t the corner of 12th and Main Street in downtown Kansas City sits the Empire Theater. I am standing near 13th and Main Street in a line that has wrapped around the block. The year is 1977. It is a warm day in late May. The kind of day that is a preview to the sweltering Kansas City summer. I am five years old.
I remember my dad holding my sister, three, on his hip waiting for the line to move. We purchase three tickets and take our seats, walking under the giant chandelier in the lobby of the theater. Prior to this day, my movie going experiences had, mostly, been Tom and Jerry cartoons at the Antioch Theater, or catching a Herbie the Love Bug flick at the Paradise Theater in North Kansas City. My mind was not fully prepared for what would happen to me over the next two hours.
From the opening chord of that famous John Williams score, the gigantic words STAR WARS splattered across the biggest screen I’d ever seen, and the opening crawl – I would never again be the same. Stormtroopers. Robots. Laser swords. Wizards. Spaceships. What else could a five year old want in a movie? Star Wars was everything.
I went to school the next day during the final week of the school year and the teacher simply had no control for five straight days. The boys were talking about Han Solo and shooting stormtroopers. The girls were talking about putting their hair into cinnamon bun rolls like the beautiful Princess Leia. The energy spilled into the summer and nearly every day since. There is something magical about Star Wars.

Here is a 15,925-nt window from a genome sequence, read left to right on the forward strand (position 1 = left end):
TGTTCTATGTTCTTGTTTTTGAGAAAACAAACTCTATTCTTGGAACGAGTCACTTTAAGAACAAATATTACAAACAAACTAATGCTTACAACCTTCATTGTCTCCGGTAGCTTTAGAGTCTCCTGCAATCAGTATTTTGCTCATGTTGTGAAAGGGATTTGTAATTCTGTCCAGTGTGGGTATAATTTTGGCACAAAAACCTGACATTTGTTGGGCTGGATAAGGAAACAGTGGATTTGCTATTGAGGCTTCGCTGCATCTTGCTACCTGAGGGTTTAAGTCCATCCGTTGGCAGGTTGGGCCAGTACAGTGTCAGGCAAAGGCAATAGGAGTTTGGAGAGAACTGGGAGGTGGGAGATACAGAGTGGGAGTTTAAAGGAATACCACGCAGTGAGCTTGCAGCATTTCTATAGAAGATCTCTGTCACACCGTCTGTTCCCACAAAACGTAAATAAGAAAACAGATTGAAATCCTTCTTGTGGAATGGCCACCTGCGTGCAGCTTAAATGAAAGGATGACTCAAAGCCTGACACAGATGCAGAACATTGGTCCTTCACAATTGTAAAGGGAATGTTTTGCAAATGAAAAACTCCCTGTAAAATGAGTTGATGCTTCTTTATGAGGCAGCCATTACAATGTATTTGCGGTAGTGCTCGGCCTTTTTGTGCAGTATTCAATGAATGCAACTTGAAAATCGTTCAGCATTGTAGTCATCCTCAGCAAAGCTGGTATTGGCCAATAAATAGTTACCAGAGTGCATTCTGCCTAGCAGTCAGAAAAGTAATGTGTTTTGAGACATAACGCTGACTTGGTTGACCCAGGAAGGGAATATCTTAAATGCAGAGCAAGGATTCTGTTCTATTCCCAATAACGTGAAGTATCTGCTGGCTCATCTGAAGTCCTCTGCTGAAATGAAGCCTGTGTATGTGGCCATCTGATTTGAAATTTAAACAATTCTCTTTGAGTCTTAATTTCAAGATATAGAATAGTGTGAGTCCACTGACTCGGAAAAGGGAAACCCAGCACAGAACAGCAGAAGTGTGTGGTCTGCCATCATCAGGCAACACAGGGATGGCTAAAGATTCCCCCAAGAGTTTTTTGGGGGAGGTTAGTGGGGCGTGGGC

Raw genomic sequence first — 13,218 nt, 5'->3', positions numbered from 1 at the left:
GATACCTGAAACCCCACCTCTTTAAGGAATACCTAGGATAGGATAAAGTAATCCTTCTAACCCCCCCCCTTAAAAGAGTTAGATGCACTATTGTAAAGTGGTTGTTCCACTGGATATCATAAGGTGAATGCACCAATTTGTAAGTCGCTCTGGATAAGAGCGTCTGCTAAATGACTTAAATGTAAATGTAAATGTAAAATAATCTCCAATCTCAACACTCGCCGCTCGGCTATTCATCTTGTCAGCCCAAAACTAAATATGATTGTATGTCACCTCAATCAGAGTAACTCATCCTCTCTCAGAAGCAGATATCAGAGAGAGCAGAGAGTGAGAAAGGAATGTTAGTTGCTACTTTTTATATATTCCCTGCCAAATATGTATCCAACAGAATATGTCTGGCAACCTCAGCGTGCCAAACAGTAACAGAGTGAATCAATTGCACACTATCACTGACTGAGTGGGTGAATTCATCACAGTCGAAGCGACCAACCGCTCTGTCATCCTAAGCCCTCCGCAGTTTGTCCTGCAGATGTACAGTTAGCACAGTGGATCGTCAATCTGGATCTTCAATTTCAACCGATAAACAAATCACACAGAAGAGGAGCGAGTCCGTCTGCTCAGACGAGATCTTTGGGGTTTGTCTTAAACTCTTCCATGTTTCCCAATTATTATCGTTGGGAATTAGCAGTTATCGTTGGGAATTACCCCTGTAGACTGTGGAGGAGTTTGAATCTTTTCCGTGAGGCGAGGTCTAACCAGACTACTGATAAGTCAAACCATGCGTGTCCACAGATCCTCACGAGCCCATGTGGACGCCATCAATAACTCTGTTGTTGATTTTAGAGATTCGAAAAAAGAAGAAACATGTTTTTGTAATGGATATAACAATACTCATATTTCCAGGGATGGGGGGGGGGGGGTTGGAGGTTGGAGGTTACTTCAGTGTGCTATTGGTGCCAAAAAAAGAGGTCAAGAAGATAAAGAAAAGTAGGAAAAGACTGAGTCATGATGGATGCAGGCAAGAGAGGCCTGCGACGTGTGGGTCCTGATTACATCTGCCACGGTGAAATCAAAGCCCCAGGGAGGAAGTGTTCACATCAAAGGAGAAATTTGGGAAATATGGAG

I sit here writing this on the eve of the night I will see my eleventh Star Wars movie, the ninth in what they call the “Skywalker Saga.” I will barely sleep tonight thinking back to playing “Star Wars” with my friends on the playground, and then buying my son his first Darth Vader action figure 30 years later.
Like anything these days, however, there are critics. Everyone is a critic because everyone has a Twitter account. Everyone’s opinion is given volume. Everyone has something to say about Star Wars. The middle three movies were controversial because of this or that. The last movie was a dud because of whatever. The whole things reeks like politics has seeped into the enjoyment of a movie designed around laser swords, princesses, robots, and mean villains in capes. It will not deter me. Haters can hate. Twitter can tweet away. You’re not going to ruin this for me.
Tomorrow night, I will take my son and his friends to a midnight showing of a Star Wars movie. There will be spaceships. There will be lightsaber fighting. There will be explosions, and princesses, and swashbucklers, and bleep blooping robots. I will be five years old again.
Nobody gets to tell me how to enjoy my bleep blooping robots. The force is strong with me, and may the force be with you. Always. Just keep your tweets to yourself.
(Talk Star Wars with Chris Kamler on Twitter where he is @TheFakeNed. Search for him on Facebook, Snapchat, Instagram and YouTube)